The American Motorcyclist Association has announced its plan to reduce the number of corporate-elected seats on its board of directors. If you’re like this author, and don’t follow the politics of the AMA, you’re probably saying to yourself, “there’s corporate-elected seats on the AMA?” Yes, now doesn’t that explain some things? Previously there were six corporate-elected seats on the AMA Board of Directors, which meant that motorcycle companies controlled 50% of the Board’s voting power. This new measure, which was ratified on February 13th, will reduce that number to four seats, or 33% of the voting power.
The two new open seats will be “at-large” member positions, which mean they are open to members of the general public. The remaining other six positions will continue to be filled by individual and regional representatives.
This restructuring sounds like a positive move by the AMA and a chance for the association to distance itself from corporate involvement, and to try and correct the organization’s slow decline into Dante’s lowest circles of hell. Talking about the changes, Jim Williams, Vice Chairman of the AMA Board of Directors said the following:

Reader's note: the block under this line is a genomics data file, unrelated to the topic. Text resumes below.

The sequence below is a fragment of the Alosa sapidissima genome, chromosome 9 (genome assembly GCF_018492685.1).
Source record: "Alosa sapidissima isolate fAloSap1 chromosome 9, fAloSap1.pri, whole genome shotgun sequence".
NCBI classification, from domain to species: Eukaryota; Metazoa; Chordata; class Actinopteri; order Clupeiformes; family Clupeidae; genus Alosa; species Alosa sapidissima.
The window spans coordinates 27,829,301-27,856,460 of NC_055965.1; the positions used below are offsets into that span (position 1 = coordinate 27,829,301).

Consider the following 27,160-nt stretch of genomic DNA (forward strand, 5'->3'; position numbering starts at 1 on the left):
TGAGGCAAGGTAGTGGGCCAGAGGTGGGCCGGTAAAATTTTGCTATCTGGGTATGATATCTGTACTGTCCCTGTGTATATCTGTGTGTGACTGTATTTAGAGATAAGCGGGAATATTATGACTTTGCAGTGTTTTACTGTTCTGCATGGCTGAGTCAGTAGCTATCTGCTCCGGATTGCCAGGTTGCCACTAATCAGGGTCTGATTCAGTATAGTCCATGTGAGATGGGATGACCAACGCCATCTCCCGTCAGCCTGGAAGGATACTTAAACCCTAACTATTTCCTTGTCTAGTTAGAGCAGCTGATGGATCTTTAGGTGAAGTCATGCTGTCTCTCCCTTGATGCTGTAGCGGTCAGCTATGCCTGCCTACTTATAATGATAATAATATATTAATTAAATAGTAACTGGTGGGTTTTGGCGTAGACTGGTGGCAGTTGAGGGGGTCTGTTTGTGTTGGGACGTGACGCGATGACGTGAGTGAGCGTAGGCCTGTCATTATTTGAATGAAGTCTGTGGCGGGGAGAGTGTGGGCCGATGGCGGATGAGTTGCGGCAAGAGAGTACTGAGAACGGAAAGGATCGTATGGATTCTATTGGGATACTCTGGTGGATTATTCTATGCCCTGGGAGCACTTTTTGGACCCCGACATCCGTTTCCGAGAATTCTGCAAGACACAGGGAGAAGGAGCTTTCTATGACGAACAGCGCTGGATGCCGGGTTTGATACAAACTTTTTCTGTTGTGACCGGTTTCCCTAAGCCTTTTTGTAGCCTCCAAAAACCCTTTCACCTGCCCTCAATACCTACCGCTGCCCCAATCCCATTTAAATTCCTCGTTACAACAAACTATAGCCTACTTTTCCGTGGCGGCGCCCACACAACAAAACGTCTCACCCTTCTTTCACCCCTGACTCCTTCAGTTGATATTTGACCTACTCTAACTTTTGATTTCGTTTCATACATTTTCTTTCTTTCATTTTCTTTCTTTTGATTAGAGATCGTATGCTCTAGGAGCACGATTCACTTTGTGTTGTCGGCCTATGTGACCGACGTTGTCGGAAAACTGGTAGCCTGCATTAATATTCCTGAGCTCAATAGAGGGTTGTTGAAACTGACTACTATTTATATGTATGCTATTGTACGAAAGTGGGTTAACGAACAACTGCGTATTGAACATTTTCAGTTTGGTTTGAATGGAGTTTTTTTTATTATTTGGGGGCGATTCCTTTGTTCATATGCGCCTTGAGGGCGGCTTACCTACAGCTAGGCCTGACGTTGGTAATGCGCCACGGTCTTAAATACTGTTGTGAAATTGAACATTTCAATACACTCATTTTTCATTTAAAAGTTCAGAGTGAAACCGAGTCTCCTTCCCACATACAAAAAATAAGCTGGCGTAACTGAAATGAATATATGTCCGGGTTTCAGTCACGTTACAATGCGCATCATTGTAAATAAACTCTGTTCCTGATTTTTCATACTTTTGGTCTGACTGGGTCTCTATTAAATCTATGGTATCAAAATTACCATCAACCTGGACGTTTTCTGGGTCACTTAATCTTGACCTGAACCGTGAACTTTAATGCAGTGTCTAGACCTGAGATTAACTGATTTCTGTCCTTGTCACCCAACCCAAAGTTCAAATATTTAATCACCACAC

“Allowing a relatively small number of corporate members to control 50 percent of the Board was simply not in the best interests of the 240,000 individual members of the AMA. With the reduction from six to four seats, the corporate-elected members continue to provide input, guidance and expertise to the oversight of the AMA, but we believe greater representation by the directors selected by the individual members more clearly reflects the AMA membership.”
It would seem the entire board is aware of the influence the corporate-elected members were having on the direction of the AMA. Williams is a corporeate-elected board member, and represents Kawasaki’s interest in the AMA, but he was the person behind the proposal, which was unanimously voted into action, even by the other corporate-elected members.
The AMA Board of Directors’ is currently comprised of the follwoing six corporate-elected members: Jim Williams (Kawasaki), Jon-Erik Burleson (KTM), John Ulrich (Roadracing World), Andy Goldfine (Aerostitch/Riderwearhouse), Michael Lock (Ducati), and Scott Miller (Harley-Davidson), who has been recently appointed to replace Erik Buell. Both Michael Lock and Andy Goldfine are coming to the end of their terms. It would seem logical that it will be their positions that get replaced by the “at-large” Board seats.